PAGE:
I’m so drunk!
I’m so drunk!


I love you baby!   

Ben Hersey is a writer and performance artist living in Northampton, Massachusetts. He has an MFA from the Jack Kerouac School of Disembodied Poetics at Naropa University in Boulder, CO. He will be on tour with Heather Christle in late February/early March of 2012.


Amanda Ackerman

Human Time Poem: It Will End When It Ends, And Then This Changes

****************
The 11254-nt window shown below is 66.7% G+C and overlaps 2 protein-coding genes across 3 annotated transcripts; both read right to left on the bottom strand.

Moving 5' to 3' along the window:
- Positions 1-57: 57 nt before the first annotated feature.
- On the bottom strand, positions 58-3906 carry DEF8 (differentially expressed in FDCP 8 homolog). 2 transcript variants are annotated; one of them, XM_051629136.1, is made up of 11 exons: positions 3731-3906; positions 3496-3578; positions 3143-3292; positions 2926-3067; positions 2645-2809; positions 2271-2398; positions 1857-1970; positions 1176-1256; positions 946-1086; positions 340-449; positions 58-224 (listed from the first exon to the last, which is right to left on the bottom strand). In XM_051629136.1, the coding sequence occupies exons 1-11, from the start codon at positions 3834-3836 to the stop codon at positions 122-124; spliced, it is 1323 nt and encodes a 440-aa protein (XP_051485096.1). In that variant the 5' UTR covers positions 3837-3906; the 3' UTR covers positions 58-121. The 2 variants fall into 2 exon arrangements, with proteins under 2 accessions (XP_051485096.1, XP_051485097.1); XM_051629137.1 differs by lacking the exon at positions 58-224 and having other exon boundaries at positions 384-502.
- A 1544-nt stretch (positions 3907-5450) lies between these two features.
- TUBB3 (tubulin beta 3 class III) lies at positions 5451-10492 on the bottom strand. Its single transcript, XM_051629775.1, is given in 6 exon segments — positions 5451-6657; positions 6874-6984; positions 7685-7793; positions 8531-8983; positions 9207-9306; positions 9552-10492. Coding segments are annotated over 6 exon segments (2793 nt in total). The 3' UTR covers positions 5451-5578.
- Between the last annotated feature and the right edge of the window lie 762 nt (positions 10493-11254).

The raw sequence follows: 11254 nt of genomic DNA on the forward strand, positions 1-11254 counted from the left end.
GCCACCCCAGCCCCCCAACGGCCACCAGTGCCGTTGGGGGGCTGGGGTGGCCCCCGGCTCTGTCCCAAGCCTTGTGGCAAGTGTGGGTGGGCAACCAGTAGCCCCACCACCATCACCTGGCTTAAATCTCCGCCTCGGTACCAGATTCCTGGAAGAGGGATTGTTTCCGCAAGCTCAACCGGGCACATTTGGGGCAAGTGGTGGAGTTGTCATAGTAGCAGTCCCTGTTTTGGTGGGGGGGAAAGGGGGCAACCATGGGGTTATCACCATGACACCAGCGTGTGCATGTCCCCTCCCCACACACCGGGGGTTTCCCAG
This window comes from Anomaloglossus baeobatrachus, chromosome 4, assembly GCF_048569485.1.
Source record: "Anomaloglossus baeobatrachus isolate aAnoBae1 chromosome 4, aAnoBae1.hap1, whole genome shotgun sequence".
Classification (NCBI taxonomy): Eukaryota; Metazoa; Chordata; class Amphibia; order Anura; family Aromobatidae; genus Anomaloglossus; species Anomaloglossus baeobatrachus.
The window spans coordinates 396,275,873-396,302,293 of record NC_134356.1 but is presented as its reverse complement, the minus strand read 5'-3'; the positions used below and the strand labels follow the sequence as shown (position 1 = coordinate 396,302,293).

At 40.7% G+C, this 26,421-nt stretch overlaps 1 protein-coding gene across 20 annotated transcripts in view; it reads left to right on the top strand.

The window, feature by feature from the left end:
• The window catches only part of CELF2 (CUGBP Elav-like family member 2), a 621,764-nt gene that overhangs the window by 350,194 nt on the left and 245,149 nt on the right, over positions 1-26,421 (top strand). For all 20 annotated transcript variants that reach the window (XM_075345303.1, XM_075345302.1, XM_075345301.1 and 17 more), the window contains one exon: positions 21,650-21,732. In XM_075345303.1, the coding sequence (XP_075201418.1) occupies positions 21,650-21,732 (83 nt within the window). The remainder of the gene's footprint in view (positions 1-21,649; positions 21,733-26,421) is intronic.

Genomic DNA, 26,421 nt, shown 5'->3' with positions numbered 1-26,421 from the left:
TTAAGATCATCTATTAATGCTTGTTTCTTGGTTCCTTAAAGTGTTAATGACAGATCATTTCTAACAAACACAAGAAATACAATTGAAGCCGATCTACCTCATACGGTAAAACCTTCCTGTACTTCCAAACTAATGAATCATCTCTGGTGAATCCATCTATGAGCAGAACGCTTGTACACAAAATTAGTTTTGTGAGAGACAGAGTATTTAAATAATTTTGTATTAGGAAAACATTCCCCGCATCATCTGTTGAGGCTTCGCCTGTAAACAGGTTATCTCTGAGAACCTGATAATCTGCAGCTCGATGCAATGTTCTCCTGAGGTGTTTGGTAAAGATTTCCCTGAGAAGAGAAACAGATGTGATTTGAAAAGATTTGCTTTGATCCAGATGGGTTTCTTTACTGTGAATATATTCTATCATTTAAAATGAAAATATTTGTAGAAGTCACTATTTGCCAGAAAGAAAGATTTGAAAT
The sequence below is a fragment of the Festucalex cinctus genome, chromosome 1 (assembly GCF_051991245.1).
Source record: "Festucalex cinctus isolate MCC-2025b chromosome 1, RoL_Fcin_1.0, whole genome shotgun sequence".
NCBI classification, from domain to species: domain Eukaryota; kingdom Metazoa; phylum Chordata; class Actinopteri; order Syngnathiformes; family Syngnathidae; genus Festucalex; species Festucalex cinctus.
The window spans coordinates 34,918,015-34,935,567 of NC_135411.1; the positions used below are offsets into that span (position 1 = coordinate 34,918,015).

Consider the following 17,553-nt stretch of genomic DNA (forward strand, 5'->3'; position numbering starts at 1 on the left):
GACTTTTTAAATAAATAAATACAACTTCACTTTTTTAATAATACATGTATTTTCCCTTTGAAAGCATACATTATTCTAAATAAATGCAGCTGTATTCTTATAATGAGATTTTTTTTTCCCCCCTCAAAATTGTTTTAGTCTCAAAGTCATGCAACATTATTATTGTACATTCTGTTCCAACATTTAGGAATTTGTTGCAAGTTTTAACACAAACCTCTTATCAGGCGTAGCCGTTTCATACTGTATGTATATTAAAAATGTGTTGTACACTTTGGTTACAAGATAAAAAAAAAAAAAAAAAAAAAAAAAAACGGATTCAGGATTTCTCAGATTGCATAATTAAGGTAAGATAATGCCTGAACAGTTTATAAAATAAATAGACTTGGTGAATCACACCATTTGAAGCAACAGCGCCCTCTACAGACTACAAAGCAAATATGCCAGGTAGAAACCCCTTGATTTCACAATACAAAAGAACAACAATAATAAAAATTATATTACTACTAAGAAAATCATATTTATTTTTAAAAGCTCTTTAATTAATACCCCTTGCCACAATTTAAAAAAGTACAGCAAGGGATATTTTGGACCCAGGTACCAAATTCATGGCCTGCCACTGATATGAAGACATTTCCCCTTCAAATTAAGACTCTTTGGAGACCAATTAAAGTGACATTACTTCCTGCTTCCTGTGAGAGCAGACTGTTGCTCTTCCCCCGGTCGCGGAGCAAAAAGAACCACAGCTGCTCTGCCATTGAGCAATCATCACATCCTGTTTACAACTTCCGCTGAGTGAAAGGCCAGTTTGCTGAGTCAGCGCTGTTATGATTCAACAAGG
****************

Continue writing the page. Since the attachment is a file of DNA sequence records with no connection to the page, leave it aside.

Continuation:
There are two men and two women, but this does not matter because they are all just one person, cycling. There are many forms of time, like ancestral time, a day or year on each planet, like how long a day really is if you measure the earth’s rotation differently. He wants to sleep with her and her, both of them. The women don’t want to compete. One of them takes the other one’s hand to show solidarity. This is not hostile. Their hems touch. There are cycles within cycles, and worlds within worlds. A man sits so wide. It became a tired and axially misarranged knot, everything was stuck, when the women could no longer turn into the men, and the men could no longer turn into the women. They are mythological. Time is supposed to be their masterpiece. Someone says, tearfully, “I did it because I was desolate. And because I was desperate. I’ve seen the future, and it does not end. Until it ends. It will end when it ends. Then this changes.” One of them says, “I want to buy my body back. My body wants to buy me back. I/body wants I/body. It does not want to buy.” Each of them decides to travel to the four corners of the earth to take up residence, the two poles and the opposite ends of the tropical equator. They bring buckets, they take off their hats, and mythological creatures are never self-censoring when they begin to disgorge profit and unnecessary constraint. In the center of the center there is a flare that is neither dull nor still.